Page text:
TURLINGTON BURNS: Ten years. I spent an early part of this year, actually, in May around Mother`s Day [13:25:00] on the Hill talking to

members on both sides, and a lot of them had the attitude of well, we passed the other two things. Why do we need more? And if there are

Democrats introducing these bills, we don`t want to be on their side. So, we can`t possibly -- so that`s frustrating, the way it works at the

government level.

AMANPOUR: Your film, you talked about "No Women, No Cry," and there are scenes from other parts of the world where you were investigating this.

And we`re going to play a clip and this one is from Tanzania and it`s all about a woman in distress trying to get to somewhere safe, a hospital to

have her baby.


UNIDENTIFIED FEMALE: I`ve been laying here in pain, waiting, thinking that the baby is coming, but it isn`t. Why hasn`t God helped me?

UNIDENTIFIED FEMALE: We need a car because of the severity of your condition. Do you have any money to go to the hospital?




TURLINGTON BURNS: Janet`s labor birth is not progressing and a threat of death for baby and mother is palpable. With no money to pay for food or

transport, the nurses ask us to help. We arrange for a van to take Janet to the nearest hospital, an hour away.


AMANPOUR: Did that shock you that you actually had to intervene? There was nobody else but your team to actually pay for a vehicle to take this

woman to somewhere safe, a clinic to have her baby.

TURLINGTON BURNS: I mean, I think if we hadn`t been there, probably the nurses would have come together and found some way to pull together funds

and they do do that from time to time. It`s very -- I mean, I`m not a traditional filmmaker and that was my first film. But we did break that

fourth wall because the last thing that I wanted to do was sit by and watch if we could help.

At that time, I really hadn`t taken in that even a hospital that is 45 kilometers away is the difference between life and death. And Janet

happened to live far from the main road. So --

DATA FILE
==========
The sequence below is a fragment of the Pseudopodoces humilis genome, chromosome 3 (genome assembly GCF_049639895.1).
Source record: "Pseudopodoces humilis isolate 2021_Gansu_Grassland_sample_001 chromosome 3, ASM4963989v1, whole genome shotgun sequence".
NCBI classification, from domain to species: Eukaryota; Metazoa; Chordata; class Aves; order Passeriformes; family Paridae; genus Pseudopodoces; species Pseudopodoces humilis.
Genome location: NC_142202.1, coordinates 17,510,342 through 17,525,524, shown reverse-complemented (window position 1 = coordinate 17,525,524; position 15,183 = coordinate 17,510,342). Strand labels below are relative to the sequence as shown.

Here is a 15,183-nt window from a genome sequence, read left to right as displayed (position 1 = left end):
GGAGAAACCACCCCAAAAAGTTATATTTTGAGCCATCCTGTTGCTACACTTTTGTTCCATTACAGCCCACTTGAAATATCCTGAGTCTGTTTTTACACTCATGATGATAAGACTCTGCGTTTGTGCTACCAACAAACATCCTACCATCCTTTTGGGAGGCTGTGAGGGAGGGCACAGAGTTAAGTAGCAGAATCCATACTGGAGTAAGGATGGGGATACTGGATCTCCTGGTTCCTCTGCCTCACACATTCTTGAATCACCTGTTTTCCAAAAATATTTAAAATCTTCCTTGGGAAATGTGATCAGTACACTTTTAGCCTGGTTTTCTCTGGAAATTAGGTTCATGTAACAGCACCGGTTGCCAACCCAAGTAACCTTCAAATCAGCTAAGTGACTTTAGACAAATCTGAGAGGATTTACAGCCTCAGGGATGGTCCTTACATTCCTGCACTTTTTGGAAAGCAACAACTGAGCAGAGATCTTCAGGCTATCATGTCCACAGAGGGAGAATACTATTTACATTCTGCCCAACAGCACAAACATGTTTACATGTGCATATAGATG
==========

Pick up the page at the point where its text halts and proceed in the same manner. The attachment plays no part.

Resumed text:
AMANPOUR: I mean, it was about two hours away by vehicle.

TURLINGTON BURNS: Exactly. In the end, I think, some of that vehicle ride, it`s a very bumpy ride, a lot of people watch it and they just griped

their seats. I think some of that helped to induce the labor and I think it was actually helpful. But it had to be excruciatingly painful.

I mean, I drove from Downtown Manhattan to Midtown Manhattan while in labor, and I remember leaning over the backseat of the car and asking my

husband how much further and he was lying to me saying like, five minutes. But I could see as we were passing the different streets and I knew how far

and that was a 15-minute ride.

So, to imagine someone who is in the state that Janet was for an hour, and that`s not even an average distance a woman will have to travel.

AMANPOUR: I mean, it is really dire when you think about it. And then there are other issues that affect women as well, customs, the idea of

shame, the idea of what you can say in public, what kind of help can you ask for in the public, and you came across that in Bangladesh. We`ll just

going to play this clip.


UNIDENTIFIED FEMALE: I have heard people say that at the hospital babies are taken away and sold. Then I heard from someone that a woman had given

birth to a baby who was healthy but then the baby died.

TURLINGTON BURNS: While their husband away in the countryside working, Monica (ph) has no choice but to deal with her pregnancy on her own.

UNIDENTIFIED FEMALE: Why don`t you want to give birth in the village? Why are you having the baby here?

UNIDENTIFIED FEMALE: I`m going to have it here because I`ve been here so long already. Imagine if I have to travel in this state? I`d be a bit


UNIDENTIFIED FEMALE: You`d feel embarrassed that everyone would see you are having a baby?


UNIDENTIFIED FEMALE: You wouldn`t be able to go on the bus in your condition?



AMANPOUR: How much did you find? Were you surprised by that?

TURLINGTON BURNS: That`s just probably the first example where I took in the reality that women wouldn`t necessarily feel comfortable articulating

how they feel or to express what they want for themselves.

In Bangladesh, I think it was a pretty typical picture of the lack of decision making that so many women have in many parts of the world.

Monica, for example, her husband works far away. She`s at home with a small child. Her sister, I believe, was the person who is closest and who

had the decision-making power in her family dynamic during the time we were with her. Had we not travelled with her to the hospital, seen the way the

doctors treated her there, even with a crew and even with people, like it was unbelievable to me how she was treated and disregarded.


AMANPOUR: Tell me how.

BURNS: In that particular program where we met Monica, she had a skilled birth attendant, a sort of patient advocate who traveled with her to kind